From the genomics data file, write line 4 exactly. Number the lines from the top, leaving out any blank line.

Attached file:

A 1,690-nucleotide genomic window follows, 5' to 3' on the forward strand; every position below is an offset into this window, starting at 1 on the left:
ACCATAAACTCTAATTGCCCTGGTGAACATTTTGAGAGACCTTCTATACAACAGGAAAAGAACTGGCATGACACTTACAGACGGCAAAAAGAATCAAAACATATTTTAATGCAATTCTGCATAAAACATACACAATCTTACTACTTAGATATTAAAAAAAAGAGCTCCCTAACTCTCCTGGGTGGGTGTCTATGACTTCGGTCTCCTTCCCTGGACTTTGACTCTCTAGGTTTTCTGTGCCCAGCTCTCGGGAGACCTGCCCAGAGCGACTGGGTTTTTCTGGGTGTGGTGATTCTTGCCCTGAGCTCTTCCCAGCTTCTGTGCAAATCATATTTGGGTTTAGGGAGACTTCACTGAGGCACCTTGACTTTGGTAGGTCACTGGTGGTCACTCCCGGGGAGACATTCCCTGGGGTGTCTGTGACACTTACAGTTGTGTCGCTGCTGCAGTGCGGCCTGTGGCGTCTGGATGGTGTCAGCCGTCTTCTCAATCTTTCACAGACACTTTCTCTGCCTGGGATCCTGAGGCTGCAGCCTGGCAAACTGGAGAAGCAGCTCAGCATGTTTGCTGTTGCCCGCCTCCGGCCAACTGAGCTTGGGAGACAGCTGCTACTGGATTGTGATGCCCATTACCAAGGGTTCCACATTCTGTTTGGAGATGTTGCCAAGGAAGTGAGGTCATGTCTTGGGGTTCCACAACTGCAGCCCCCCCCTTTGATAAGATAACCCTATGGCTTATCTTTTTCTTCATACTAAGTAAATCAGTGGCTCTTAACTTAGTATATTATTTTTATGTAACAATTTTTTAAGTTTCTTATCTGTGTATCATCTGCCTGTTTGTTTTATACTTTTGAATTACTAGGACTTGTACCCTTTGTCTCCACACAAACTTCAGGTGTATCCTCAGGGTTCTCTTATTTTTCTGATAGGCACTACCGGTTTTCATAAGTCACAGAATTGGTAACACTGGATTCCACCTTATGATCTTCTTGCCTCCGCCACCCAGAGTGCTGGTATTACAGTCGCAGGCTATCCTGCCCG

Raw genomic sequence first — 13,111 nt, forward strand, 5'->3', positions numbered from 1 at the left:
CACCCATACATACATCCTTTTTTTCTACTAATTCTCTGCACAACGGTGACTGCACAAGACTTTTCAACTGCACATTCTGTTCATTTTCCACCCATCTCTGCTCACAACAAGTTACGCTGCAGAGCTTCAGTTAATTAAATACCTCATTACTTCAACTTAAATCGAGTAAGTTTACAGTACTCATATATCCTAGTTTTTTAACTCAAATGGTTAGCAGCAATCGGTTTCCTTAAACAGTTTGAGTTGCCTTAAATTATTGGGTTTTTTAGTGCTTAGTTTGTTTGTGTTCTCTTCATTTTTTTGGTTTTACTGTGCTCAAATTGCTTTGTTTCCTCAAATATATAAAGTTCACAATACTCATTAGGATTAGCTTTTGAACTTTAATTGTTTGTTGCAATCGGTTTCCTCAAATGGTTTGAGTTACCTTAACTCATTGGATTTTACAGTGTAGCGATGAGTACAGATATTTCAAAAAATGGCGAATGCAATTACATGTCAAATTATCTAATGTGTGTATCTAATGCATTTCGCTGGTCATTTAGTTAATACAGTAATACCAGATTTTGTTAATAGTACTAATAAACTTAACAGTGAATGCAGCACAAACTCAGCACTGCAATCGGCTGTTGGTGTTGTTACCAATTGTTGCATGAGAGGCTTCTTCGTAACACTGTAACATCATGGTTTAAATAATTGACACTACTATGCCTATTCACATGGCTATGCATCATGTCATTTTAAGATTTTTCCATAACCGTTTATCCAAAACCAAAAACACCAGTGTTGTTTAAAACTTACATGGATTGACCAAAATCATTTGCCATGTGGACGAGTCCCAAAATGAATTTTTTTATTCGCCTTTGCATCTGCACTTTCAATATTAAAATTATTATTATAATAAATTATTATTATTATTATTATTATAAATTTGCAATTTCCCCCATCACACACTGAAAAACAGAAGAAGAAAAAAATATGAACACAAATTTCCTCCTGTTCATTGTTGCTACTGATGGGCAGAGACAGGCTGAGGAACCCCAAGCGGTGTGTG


CACCCATACATACATCCTTTTTTTCTACTAATTCTCTGCACAACGGTGACTGCACAAGACTTTTCAACTGCACATTCTGTTCATTTTCCACCCATCTCTGCTCACAACAAGTTACGCTGCAGAGCTTCAGTTAATTAAATACCTCATTACTTCAACTTAAATCGAGTAAGTTTACAGTACTCATATATCCTAGTTTTTTAACTCAAATGGTTAGCAGCAATCGGTTTCCTTAAACAGTTTGAGTTGCCTTAAATTATTGGGTTTTTTAGTGCTTAGTTTGTTTGTGTTCTCTTCATTTTTTTGGTTTTACTGTGCTCAAATTGCTTTGTTTCCTCAAATATATAAAGTTCACAATACTCATTAGGATTAGCTTTTGAACTTTAATTGTTTGTTGCAATCGGTTTCCTCAAATGGTTTGAGTTACCTTAACTCATTGGATTTTACAGTGTAGCGATGAGTACAGATATTTCAAAAAATGGCGAATGCAATTACATGTCAAATTATCTAATGTGTGTATCTAATGCATTTCGCTGGTCATTTAGTTAATACAGTAATACCAGATTTTGTTAATAGTACTAATAAACTTAACAGTGAATGCAGCACAAACTCAGCACTGCAATCGGCTGTTGGTGTTGTTACCAATTGTTGCATGAGAGGCTTCTTCGTAACACTGTAACATCATGGTTTAAATAATTGACACTACTATGCCTATTCACATGGCTATGCATCATGTCATTTTAAGATTTTTCCATAACCGTTTATCCAAAACCAAAAACACCAGTGTTGTTTAAAACTTACATGGATTGACCAAAATCATTTGCCATGTGGACGAGTCCCAAAATGAATTTTTTTATTCGCCTTTGCATCTGCACTTTCAATATTAAAATTATTATTATAATAAATTATTATTATTATTATTATTATAAATTTGCAATTTCCCCCATCACACACTGAAAAACAGAAGAAGAAAAAAATATGAACACAAATTTCCTCCTGTTCATTGTTGCTACTGATGGGCAGAGACAGGCTGAGGAACCCCAAGCGGTGTGTG